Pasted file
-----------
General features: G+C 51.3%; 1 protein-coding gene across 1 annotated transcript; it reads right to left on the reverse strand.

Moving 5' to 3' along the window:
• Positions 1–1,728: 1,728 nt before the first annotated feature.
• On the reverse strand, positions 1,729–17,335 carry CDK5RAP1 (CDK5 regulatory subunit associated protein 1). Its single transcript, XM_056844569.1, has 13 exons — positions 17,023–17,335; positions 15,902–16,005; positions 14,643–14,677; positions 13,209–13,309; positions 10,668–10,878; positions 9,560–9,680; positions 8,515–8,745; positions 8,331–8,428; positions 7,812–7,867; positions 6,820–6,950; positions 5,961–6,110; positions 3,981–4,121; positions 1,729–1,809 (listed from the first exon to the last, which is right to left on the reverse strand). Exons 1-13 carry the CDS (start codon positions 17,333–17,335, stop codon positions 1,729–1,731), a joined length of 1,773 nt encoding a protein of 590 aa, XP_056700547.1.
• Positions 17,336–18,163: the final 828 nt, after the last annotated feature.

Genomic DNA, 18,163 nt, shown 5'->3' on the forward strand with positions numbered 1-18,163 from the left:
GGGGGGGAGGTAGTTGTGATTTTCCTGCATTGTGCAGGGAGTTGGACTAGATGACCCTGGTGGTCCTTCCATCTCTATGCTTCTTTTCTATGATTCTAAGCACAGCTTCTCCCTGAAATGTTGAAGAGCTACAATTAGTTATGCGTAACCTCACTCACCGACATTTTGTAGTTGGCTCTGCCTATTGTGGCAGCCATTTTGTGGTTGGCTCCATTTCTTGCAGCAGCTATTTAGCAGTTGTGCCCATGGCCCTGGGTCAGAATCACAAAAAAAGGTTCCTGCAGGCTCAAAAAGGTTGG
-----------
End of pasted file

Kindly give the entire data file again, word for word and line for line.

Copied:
General features: G+C 51.3%; 1 protein-coding gene across 1 annotated transcript; it reads right to left on the reverse strand.

Moving 5' to 3' along the window:
• Positions 1–1,728: 1,728 nt before the first annotated feature.
• On the reverse strand, positions 1,729–17,335 carry CDK5RAP1 (CDK5 regulatory subunit associated protein 1). Its single transcript, XM_056844569.1, has 13 exons — positions 17,023–17,335; positions 15,902–16,005; positions 14,643–14,677; positions 13,209–13,309; positions 10,668–10,878; positions 9,560–9,680; positions 8,515–8,745; positions 8,331–8,428; positions 7,812–7,867; positions 6,820–6,950; positions 5,961–6,110; positions 3,981–4,121; positions 1,729–1,809 (listed from the first exon to the last, which is right to left on the reverse strand). Exons 1-13 carry the CDS (start codon positions 17,333–17,335, stop codon positions 1,729–1,731), a joined length of 1,773 nt encoding a protein of 590 aa, XP_056700547.1.
• Positions 17,336–18,163: the final 828 nt, after the last annotated feature.

Genomic DNA, 18,163 nt, shown 5'->3' on the forward strand with positions numbered 1-18,163 from the left:
GGGGGGGAGGTAGTTGTGATTTTCCTGCATTGTGCAGGGAGTTGGACTAGATGACCCTGGTGGTCCTTCCATCTCTATGCTTCTTTTCTATGATTCTAAGCACAGCTTCTCCCTGAAATGTTGAAGAGCTACAATTAGTTATGCGTAACCTCACTCACCGACATTTTGTAGTTGGCTCTGCCTATTGTGGCAGCCATTTTGTGGTTGGCTCCATTTCTTGCAGCAGCTATTTAGCAGTTGTGCCCATGGCCCTGGGTCAGAATCACAAAAAAAGGTTCCTGCAGGCTCAAAAAGGTTGG